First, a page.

Corey (13:04): Bring up a really great point, which is that the list is typically thought of as a check the box, go do Apollo or go to ZoomInfo and download a list or just use their interface. The list is the strategy, meaning you have to spend some additional time on the list than you otherwise would. And so what I recommend doing what I teach people to do is to source a list from these third party list vendors like a ZoomInfo or Apollo download leads into your own software like Excel or Google Sheets, and then you want to qualify those leads even further from what they gave you. You want to look for things like what are some objective signals that I could see that would indicate that these businesses can afford my services, that they actually have the pain point that I saw? And you need to go through these on a very manual basis.

(13:59): Unfortunately, I know we all like to go super fast, but if you’re planning on sending cookies, and by the way, it’s not just sending one gift, it’s sending gifts for three years. It’s not a one and done. It’s an ongoing event. Every quarter you send ’em a gift. So that’s even more reason why you want to just slow way down on the list on list build. So that’s kind of how I do it. Another place where you can find a high quality list is every vertical market has associations. They have conferences. And as you begin to target these folks, you’ll be going to these events and you’ll begin to build lists from those experiences where you tend to get really high quality leads from.

John (14:38): And I tell a lot of people, there are a lot of agencies out there, like 10 more clients, good clients that would move the needle significantly, but they’re trying to a list of 5,000 as opposed to that’s list of a hundred. Let’s spend 500 bucks on each of them as opposed to $5 on spray and pray approach. Approach. And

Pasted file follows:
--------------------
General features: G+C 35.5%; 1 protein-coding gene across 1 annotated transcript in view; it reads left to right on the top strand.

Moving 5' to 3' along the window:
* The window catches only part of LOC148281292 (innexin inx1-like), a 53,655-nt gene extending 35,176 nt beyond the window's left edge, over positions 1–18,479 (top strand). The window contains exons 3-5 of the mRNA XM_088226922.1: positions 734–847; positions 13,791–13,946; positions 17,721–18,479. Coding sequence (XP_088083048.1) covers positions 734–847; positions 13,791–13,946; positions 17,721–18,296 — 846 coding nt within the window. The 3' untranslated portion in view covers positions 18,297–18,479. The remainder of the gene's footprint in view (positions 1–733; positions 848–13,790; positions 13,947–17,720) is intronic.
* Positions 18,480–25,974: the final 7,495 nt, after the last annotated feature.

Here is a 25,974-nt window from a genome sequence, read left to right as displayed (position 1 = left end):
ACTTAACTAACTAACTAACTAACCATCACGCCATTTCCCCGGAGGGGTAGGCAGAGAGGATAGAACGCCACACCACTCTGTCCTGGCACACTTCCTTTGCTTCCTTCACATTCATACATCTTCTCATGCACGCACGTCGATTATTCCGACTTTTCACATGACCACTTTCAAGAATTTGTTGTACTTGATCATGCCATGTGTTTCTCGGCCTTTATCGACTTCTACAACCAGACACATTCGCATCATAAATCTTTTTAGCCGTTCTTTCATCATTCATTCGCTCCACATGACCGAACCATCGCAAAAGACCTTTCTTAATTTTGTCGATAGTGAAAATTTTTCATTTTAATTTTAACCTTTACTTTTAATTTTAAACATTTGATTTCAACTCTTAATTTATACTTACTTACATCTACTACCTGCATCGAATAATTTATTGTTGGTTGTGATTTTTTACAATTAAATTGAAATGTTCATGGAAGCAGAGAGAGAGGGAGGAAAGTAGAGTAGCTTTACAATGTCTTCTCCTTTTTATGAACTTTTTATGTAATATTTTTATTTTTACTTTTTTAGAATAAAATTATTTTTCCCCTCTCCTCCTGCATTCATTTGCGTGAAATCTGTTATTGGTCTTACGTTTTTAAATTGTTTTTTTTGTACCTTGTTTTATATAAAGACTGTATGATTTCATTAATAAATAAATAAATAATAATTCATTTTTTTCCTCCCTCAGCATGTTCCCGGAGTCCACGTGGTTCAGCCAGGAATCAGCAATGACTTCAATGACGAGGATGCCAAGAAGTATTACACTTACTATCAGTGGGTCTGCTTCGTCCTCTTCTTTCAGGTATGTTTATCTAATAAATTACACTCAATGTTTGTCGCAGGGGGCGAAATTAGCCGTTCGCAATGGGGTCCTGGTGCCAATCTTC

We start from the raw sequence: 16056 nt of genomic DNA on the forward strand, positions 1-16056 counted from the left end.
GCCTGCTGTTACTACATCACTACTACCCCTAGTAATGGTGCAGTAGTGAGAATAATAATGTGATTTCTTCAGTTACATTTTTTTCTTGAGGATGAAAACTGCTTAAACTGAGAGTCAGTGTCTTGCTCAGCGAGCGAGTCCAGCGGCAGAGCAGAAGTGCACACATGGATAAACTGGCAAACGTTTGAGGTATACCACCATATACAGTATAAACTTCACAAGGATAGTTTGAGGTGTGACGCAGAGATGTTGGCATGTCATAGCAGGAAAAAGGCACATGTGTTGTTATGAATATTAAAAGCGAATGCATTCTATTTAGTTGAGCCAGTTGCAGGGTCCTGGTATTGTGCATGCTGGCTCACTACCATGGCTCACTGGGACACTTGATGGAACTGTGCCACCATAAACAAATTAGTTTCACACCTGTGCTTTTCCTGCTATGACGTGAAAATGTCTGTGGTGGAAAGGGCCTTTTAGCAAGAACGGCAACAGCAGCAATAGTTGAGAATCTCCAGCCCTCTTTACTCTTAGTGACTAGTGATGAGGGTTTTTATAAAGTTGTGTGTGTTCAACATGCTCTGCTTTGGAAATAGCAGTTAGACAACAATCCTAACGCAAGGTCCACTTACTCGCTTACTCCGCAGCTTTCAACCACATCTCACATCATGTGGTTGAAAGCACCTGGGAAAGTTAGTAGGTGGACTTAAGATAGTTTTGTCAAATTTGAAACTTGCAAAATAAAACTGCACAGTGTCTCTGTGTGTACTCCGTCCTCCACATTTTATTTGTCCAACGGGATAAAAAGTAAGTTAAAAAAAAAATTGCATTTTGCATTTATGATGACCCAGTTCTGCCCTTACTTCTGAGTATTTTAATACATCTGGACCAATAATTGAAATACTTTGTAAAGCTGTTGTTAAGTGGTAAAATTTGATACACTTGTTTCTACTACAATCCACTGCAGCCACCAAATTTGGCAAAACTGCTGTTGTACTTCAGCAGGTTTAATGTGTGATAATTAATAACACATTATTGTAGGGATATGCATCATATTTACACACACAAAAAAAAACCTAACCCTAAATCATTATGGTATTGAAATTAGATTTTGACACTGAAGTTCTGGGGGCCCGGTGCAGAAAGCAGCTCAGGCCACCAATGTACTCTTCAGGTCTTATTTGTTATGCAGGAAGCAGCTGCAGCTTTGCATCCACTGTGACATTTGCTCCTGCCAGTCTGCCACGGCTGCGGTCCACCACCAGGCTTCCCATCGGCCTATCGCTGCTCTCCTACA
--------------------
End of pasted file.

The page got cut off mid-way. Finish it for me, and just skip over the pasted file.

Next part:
Corey (14:58): That focus, and I think the focus is kind of the thing that helps you to stand out. The fact that you are sending a thoughtful gift, it can be a personalized gift to them. As I said, it’s not just once. They may ghost you on the first gift and that’s okay, but then the next quarter comes, you send ’em a second one and the next quarter comes, you send ’em another one. Eventually you’ve built up all this reciprocity and they’re going to at some point say, okay, I got to talk to John over there at Duct Tape Marketing, because clearly they want to talk to us and they’re being very persistent in a meaningful way. And we also know that people, every attorney, every dentist, they’re going to shop for a new agency once every three years, let’s just call it that. And that’s why the time horizon behind this strategy is it’s a three year program. By the time that every single person on your list has been gifted over a three year period, all of them had an opportunity to go back to market, and you want to be on that list.

John (15:57): So every industry has key people. Everybody knows maybe their authors, they’re big consultants, they’re advisors or accountants or something in the industry. First off, how important is it to get into some relationships with those folks and then second part of how do you do it?

Corey (16:17): Yeah, great question. So the part of the strategy, once you become a vertical market specialist, the benefit of targeting a vertical or one of the unique benefits is every vertical is kind of like a village and everyone kind of knows everybody else. There’s definitely a gossip train and so on and so forth. And in any one of these type of social circles of a vertical, there are going to be people that Malcolm Gladwell calls Mavens, and these mavens are people that everyone else looks to make a decision on who to hire. And so as a vertical market specialist, as you’re trying to build your reputation and visibility in that market, it makes sense to try and build a direct relationship with these mavens versus just going out to market and talking to anyone. I’ll give you an example. One of my clients was focused on the chain restaurant industry, the industry of restaurants that had multiple chains, and there was a maven in that industry.